Hackers may have breached 'all Sony systems' — here's what we know

sony building at night
(Image credit: Sony)

A ransomware newcomer is advertising its recent hack of all Sony systems. Reported by Cyber Security Connect, this ransomware group “has racked up an impressive amount of victims” despite starting operations as Ransomed.vc only a month ago. 

If the ransomware group’s claims are to be believed, Sony is the latest victim. Unlike the 2011 Sony hack that left personal details of 77 million PlayStation Network users exposed, this hack includes all Sony systems, not just the PlayStation sector. Sony hasn’t confirmed yet whether its systems were hacked by Ransomed.vc, but here’s what we know so far.

The proof behind the hack isn't substantial

Ransomed.vc is claiming they’ve “successfully compromissed [sic] all of sony systems,” but the proof to back up this claim is lacking. There are screenshots of an internal login screen and an internal PowerPoint presentation with test bench details. Then, there’s a file tree of the stolen data, which includes less than 6,000 files. 

sony ransomed.vc hack

(Image credit: Cyber Security Connect)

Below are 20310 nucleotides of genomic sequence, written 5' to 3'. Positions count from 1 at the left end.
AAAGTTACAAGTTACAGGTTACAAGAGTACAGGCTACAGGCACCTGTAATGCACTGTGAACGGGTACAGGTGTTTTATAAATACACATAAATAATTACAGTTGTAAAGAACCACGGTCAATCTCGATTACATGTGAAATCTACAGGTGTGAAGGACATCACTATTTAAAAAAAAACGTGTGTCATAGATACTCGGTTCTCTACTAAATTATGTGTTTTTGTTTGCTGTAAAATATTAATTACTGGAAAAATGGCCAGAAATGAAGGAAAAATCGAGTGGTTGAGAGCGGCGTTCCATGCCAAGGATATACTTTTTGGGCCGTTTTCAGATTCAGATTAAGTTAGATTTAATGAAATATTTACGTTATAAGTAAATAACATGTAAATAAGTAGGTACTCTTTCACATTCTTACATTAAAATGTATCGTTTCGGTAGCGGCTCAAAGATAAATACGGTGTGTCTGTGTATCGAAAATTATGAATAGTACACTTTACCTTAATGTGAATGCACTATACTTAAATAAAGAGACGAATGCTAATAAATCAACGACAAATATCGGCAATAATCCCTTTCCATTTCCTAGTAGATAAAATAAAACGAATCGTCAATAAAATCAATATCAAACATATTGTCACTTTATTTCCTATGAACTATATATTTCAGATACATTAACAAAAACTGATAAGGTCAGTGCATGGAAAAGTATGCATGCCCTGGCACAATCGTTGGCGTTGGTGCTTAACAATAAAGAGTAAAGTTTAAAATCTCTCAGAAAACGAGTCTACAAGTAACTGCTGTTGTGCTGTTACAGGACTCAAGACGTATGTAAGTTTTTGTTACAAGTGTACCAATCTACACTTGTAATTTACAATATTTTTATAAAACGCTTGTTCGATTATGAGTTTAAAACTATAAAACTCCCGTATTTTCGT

Among these files, there are build log files, some HTML files, and various Java resources. For a hack that involves “all of sony systems,” the number of stolen files used as proof is pretty small. After all, Sony is a multinational conglomerate corporation with a ton of divisions, subdivisions, and employees, so the company likely has millions of files—not just 6,000.

Of course, these 6,000 files used as proof-of-hack information could just be a snippet of what Ranssomed.vc stole, but we won’t know for sure until Sony confirms or denies the attack. In the message attached to the leaked attack, Ransomed.vc adds “We won’t ransom them! We will sell the data. Due to Sony not wanting to pay. DATA IS FOR SALE.”

According to Cyber Security Connect, Ransomed.vc listed a “post date” of September 28. There’s no price attached to the stolen data, but the ransomware group left its contact details. If the data doesn’t sell before the posted date, the group will likely publish it wholesale rather than wait for an individual buyer.

It's worth mentioning again that Sony hasn't officially confirmed this ransomware attack, but the company has been hacked before. In the meantime, if you're worried about how ransomware works and how it could affect you, check out our helpful guide. 

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